How to guard against identity theft, email scams, and other cybercrimes this yuletide season

Kudy Financials
3 min readNov 18, 2022

As the year winds down and harmattan winds signal the start of the holiday season, discount sales, bonanzas, promos, etc., which stimulate online shopping, can quickly turn sour for many. For example, the urge to participate in the annual Black Friday sales in November could just be the trap for con artists to steal your credit card details, passwords, and identities of unsuspecting shoppers. According to the Anti-Phishing Working Group (APWG), 316,747 phishing attacks were recorded in December 2021, signaling the highest number in history, with the financial sector being the most prominent victim.

What is Phishing?

Phishing is sending an email or displaying a web announcement that falsely claims to be from a legitimate enterprise to trick the user into surrendering private information. Users are asked to respond to an email or are directed to a website where they are requested to update personal information, such as passwords, credit card numbers, or other information. However, the email or website is an imposter set up to steal any information the user enters. One of the reasons phishing succeeds is that the emails and the fake websites appear to be legitimate and, most of the time, combined with typo-squatting.

Typo what? You’re making this up, right?

Typosquatting is a form of cybercrime that involves hackers registering domains with deliberately misspelled names of well-known websites. Hackers do this to lure unsuspecting visitors to alternative websites, typically for malicious purposes. Visitors may end up at these alternative websites in one of two ways:

* By inadvertently mistyping the name of popular websites into their web browser — e.g. []( instead of [](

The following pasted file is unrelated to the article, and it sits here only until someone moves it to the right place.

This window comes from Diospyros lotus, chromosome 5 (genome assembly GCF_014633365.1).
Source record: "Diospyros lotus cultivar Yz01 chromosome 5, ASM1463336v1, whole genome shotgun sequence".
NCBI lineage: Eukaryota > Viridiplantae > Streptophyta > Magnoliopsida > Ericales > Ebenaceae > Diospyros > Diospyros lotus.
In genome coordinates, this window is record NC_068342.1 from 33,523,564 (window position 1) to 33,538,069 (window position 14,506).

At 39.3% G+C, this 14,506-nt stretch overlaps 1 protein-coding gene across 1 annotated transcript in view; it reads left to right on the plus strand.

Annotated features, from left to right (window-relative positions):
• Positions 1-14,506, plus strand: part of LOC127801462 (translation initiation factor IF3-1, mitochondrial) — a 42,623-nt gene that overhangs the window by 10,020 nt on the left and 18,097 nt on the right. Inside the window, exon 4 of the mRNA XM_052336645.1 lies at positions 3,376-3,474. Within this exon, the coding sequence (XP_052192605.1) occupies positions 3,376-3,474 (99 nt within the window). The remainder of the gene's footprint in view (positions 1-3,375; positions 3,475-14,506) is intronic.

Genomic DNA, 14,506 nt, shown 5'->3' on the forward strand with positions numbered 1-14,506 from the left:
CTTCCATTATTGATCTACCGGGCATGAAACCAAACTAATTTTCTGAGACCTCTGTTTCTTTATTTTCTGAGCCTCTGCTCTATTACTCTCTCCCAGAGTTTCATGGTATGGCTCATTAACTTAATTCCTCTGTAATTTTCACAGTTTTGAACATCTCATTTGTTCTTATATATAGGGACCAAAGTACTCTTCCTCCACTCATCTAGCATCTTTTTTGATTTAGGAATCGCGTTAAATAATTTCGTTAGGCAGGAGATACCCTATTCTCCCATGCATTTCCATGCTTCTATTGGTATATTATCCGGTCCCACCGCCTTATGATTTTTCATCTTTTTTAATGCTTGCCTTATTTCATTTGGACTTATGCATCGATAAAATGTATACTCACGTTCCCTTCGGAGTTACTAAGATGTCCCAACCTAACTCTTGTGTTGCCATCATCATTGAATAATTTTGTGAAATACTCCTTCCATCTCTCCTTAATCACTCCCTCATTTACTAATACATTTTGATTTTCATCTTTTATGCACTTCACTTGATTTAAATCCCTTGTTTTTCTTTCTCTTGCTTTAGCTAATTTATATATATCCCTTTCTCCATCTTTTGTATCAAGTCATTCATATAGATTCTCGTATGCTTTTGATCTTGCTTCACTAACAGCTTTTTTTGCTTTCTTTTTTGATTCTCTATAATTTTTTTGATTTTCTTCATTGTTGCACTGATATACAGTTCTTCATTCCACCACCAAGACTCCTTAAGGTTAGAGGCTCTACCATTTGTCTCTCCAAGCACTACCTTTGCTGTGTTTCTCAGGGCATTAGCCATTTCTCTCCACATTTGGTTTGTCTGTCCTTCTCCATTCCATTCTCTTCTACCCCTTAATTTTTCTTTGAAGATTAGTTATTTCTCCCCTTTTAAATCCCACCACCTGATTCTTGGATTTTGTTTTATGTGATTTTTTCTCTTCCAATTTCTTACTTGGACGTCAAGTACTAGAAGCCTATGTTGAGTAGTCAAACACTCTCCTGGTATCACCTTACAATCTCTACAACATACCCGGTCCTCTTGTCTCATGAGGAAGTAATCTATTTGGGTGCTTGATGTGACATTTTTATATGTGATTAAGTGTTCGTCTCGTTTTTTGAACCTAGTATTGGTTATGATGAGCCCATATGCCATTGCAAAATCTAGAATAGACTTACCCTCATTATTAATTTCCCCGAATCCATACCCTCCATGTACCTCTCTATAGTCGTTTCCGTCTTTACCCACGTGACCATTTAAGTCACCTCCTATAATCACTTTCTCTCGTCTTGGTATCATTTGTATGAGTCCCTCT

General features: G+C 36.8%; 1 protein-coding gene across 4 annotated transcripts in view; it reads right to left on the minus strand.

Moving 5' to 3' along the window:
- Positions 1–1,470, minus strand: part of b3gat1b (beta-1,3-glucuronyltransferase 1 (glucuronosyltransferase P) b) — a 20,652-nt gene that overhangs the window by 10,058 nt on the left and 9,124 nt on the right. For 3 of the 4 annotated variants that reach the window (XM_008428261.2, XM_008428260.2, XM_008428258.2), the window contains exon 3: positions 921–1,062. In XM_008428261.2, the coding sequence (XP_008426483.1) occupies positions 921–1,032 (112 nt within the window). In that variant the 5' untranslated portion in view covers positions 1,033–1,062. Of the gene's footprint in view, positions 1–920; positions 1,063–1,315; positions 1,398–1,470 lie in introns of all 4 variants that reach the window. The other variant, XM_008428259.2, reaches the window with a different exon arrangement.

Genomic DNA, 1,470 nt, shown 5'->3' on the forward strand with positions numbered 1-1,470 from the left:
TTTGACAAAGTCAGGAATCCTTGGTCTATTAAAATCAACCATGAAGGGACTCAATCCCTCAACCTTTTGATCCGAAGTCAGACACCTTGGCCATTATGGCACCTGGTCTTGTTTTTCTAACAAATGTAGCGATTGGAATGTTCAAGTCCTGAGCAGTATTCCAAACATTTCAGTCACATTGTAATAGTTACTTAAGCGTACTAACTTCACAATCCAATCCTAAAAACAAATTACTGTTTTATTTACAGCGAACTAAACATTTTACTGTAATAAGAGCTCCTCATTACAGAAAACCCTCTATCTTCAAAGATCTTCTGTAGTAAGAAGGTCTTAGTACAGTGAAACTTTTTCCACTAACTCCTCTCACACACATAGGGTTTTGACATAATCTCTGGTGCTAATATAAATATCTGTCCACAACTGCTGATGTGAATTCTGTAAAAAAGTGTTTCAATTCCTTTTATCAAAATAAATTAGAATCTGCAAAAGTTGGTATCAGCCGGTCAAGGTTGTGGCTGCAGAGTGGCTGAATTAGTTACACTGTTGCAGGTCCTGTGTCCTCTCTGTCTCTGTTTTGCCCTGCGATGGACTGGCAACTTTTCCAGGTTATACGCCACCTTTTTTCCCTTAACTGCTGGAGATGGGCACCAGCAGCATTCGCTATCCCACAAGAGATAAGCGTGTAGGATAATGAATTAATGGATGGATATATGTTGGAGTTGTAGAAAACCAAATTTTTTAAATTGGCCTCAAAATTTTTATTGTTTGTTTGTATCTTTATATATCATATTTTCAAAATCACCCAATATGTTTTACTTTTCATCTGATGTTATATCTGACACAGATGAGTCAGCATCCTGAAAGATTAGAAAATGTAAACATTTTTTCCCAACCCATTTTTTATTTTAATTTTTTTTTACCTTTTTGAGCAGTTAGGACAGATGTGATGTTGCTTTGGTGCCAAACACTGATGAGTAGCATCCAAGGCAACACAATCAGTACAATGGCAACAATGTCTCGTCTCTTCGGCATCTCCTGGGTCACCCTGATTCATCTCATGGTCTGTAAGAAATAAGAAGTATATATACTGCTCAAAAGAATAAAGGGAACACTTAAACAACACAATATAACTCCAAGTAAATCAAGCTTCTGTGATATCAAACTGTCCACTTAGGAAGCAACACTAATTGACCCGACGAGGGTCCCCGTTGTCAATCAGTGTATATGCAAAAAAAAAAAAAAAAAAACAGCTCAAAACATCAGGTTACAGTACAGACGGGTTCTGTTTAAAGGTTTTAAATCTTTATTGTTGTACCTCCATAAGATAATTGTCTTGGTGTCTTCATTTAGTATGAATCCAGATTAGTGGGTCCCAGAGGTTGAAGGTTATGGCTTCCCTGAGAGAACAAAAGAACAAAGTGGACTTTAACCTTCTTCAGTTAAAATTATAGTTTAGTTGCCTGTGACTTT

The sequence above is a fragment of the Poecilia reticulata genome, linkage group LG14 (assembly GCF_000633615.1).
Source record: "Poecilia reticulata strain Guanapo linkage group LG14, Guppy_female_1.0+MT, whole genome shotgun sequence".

* Being lured to them as part of a broader phishing attack.


The hackers may emulate the look and feel of the sites they are attempting to mimic, hoping that users will divulge personal information such as credit card or bank details. Or the sites may be well-optimized landing pages containing advertising or pornographic content, which generate high revenue streams for their owners.

Typosquatting is not only a problem for users; business owners are also affected, not least because every stolen visitor is potentially a lost customer. For this reason, companies and organizations should keep an eye on falsifications of their websites and take action where appropriate.

How to be on the lookout

Be on the lookout for emails or calls asking for sensitive information, especially when it is not company/official protocol to do such. You should also watch out for emails from misspelled domains, even public domain emails like Remember, most legitimate employees of companies would use their official email with the official email domains.

Additionally, the contents of emails or messages that say you requested a password change or that your account has been flagged for suspicious activity and that you would need to send “personal information” to verify the account are red flags. Spelling errors are also common, as many scammers don’t know how to spell correctly.

Content that says you have a deadline to update something and failure to do that would lead to your account being suspended etc., or when they address you by “Dear Customer” or use your email “Dear []( ” are red flags too as most legitimate employees of companies would address you by your real name.

Finally, do not give out sensitive information on unsecured sites, click links from unrequested emails, or download unsolicited attachments from emails. The effects of phishing attacks are grave. Loss of money, deformation of identity, and disruption of operational activities are just top of the list, but they could also be the triggers of an unwinding domino of trouble.

A contribution byMusa Joshua from our Tech team.



Kudy Financials

A private investment fund registered and licensed in Luxembourg